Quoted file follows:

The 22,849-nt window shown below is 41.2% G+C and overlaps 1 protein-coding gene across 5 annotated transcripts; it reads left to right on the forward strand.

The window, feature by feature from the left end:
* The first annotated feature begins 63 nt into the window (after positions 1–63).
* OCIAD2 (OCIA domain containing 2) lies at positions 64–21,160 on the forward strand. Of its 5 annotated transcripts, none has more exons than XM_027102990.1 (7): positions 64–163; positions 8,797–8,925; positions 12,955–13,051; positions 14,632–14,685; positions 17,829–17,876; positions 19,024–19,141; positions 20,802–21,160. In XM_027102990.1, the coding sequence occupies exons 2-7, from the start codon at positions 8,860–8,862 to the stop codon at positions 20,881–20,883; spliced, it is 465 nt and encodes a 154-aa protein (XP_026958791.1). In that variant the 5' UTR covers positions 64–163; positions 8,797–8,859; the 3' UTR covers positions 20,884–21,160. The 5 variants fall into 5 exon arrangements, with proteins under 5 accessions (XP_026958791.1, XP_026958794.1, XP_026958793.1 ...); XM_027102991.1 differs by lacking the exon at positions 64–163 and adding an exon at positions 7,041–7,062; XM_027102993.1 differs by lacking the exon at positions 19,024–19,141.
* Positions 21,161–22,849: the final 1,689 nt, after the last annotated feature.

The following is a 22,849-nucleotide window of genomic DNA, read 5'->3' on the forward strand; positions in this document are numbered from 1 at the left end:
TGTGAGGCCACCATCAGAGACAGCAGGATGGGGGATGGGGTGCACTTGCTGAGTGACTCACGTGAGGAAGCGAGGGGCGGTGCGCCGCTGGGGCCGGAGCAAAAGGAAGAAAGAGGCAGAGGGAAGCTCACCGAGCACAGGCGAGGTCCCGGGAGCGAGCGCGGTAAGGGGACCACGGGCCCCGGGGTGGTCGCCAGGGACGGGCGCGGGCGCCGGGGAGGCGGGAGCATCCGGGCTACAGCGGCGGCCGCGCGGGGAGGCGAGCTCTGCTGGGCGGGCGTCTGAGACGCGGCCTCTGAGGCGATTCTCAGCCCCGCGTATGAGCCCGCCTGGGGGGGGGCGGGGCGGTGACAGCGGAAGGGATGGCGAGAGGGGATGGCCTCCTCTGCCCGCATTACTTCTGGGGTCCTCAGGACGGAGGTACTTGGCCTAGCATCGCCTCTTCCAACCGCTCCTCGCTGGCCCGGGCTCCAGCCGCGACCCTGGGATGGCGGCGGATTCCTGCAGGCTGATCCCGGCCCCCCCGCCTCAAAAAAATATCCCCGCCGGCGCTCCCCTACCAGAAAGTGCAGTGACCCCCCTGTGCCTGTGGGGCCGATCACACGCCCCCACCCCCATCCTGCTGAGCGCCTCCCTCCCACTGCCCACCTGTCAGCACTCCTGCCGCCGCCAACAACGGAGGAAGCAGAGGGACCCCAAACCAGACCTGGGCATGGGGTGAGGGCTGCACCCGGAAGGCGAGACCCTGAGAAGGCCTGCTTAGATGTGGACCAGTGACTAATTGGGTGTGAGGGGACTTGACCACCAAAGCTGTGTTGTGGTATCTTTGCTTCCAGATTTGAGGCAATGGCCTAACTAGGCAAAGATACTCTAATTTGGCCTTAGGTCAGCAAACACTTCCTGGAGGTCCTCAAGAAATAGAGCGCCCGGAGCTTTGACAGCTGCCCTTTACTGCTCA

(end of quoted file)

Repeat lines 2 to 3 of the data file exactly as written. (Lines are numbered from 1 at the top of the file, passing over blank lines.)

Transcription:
The window, feature by feature from the left end:
* The first annotated feature begins 63 nt into the window (after positions 1–63).